Download a guide for hosting a Community Information Meeting(PDF, 187KB)
Visit CPD's Meeting and Event Calendar to view upcoming Community Information Meetings
Many projects subject to LDR will have to complete an infrastructure master plan, or “IMP,” before development applications can be approved. An IMP is a conceptual, technical master site plan that coordinates horizontal infrastructure systems, open space, and public park systems for large sites that may evolve through multiple phases of development over the years and could change ownership. All subsequent site development plan or rezoning applications submitted for portions of the large development area must be consistent with the IMP.
IMPs are required in the following scenarios:
- When required by the LDR process
- When a City Council-adopted plan recommends an IMP for the proposed development area
- When the proposed development is in a previously approved general development plan area
- When the gross land area of the proposed development is more than five acres or three blocks, or will result in the creation of three or more blocks
- When the proposed development is of a scale and complexity where a coordinated process for addressing horizontal development systems is needed to implement adopted plans
IMPs are further detailed in Denver Zoning Code Section 12.4.14 (PDF).
Large development review is specific to the Denver Zoning Code and generally replaces the use of general development plans that Denver historically required for large project sites. The new LDR process has a greater focus on how large developments deliver tangible benefits to our neighborhoods.
Projects seeking to amend an existing Former Chapter 59 GDP and rezone into the Denver Zoning Code will be directed to use the new LDR process.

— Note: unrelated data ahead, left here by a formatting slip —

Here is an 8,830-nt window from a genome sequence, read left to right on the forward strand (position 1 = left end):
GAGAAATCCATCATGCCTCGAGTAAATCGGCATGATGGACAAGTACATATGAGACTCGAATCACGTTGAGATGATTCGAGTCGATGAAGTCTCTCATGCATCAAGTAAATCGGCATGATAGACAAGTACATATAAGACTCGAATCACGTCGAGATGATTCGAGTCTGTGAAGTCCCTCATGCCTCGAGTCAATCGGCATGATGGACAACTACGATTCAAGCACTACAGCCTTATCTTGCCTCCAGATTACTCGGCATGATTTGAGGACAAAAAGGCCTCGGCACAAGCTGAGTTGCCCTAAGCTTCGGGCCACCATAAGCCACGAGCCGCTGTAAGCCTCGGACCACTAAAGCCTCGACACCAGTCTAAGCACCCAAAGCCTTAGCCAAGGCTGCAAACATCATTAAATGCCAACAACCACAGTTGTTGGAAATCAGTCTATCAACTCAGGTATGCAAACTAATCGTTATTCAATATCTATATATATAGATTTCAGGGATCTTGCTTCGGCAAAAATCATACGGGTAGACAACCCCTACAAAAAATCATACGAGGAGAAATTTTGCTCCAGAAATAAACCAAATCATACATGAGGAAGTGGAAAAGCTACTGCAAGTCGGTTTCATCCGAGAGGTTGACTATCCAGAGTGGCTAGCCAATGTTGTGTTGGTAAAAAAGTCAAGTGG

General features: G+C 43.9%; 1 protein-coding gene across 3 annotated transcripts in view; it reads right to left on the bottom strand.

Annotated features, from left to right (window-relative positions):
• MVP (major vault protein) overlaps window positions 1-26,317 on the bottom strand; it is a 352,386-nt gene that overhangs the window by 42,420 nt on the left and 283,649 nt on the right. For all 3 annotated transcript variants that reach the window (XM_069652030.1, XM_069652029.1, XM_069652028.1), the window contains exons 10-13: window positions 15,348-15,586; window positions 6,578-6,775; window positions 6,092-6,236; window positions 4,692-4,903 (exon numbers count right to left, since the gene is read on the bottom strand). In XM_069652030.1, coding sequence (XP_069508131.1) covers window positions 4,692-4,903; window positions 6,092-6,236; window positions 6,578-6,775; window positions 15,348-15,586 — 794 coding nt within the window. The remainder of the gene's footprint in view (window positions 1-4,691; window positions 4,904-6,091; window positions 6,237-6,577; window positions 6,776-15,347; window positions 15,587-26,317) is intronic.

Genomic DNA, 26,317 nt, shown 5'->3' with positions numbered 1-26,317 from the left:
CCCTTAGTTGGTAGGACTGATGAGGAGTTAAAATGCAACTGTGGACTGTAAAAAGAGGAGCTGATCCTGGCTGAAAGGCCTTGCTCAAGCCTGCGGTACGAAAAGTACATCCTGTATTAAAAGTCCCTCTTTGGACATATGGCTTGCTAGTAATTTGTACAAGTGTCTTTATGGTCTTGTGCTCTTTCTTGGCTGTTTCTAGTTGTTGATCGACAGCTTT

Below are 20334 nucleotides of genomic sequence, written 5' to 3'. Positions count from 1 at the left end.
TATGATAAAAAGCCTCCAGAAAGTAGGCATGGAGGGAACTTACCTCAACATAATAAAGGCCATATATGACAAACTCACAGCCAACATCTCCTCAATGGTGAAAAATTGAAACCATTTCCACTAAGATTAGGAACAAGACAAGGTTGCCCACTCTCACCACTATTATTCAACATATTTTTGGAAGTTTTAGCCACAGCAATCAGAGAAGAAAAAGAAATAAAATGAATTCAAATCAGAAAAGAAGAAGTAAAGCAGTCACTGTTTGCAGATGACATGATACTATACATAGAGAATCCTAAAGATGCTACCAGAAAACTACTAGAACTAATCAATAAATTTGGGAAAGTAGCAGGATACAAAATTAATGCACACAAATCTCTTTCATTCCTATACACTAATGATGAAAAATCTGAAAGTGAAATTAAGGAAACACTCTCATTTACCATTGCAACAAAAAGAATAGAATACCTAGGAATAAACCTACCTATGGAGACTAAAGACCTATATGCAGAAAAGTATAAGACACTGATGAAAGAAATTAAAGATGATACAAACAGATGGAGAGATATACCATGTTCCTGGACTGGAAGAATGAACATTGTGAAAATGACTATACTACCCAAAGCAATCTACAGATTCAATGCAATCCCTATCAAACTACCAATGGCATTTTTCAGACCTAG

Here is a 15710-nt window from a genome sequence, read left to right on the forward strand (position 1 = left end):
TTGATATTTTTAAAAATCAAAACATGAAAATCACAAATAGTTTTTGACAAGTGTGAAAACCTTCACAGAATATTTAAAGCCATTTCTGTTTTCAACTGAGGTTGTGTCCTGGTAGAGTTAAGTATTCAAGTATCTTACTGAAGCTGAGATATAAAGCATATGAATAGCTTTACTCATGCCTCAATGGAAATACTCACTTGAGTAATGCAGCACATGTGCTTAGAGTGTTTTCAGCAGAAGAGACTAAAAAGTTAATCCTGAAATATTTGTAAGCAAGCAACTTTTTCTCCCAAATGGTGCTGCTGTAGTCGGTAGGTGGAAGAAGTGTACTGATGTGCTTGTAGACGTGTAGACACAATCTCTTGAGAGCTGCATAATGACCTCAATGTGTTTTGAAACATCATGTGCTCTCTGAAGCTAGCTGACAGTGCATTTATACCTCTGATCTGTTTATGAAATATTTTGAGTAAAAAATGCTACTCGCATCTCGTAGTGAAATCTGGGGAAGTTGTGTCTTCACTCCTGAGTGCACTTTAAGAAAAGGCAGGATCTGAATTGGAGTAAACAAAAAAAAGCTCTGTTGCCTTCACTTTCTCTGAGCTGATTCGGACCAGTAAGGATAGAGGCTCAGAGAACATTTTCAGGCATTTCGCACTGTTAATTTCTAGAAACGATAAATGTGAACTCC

Rules & Regulations for General Development Plans(PDF, 2MB)
If you use assistive technology and need help accessing this document, please email email@example.com.
View completed general development plans.
by meeting with our team.
If the criteria for large development review or an infrastructure master plan apply to your project, schedule a pre-application meeting with our staff before applying for rezonings, subdivisions, or development permits.
You will need:
- A narrative of the proposed development that describes – at a minimum – the project’s intent, proposed land uses and intensities, infrastructure changes, park and open space concepts, and development phases.
- A conceptual plan of the proposed development that supports the narrative.
To schedule, call 720-865-2982 (option 8) or email Development.Services@denvergov.org.
Application fees will apply to projects that require large development review or infrastructure master plans. View fee schedules here.
Development Review Committee (DRC)
The Development Review Committee (DRC) is responsible for reviewing proposed large development concept plans. They ensure that proposed projects comply with city regulations as well as adopted plans and policies. The DRC is representative of multiple agencies and staffed at both a technical and executive level.
The DRC’s technical staff meet twice per month to review LDR applications and provide recommendations for final consideration by the executive DRC staff – which meets once per month.
Staff from the following agencies comprise the DRC:
- Office of the Mayor, City and County of Denver
- Community Planning and Development – Planning Services, Development Services
- Department of Transportation and Infrastructure: Transportation, Wastewater, Floodplain, Transportation Design and Transportation Mobility
- Denver Parks and Recreation: Office of the City Forester, Natural Resources, Parks Planning
- Department of Economic Development and Opportunity
- Department of Housing Stability
- Denver Fire
- Department of Finance
- City Attorney's Office
- Department of Finance
- Office of Climate Action, Sustainability and Resiliency
- Department of Public Health and the Environment
- Denver Public Schools
- Denver Water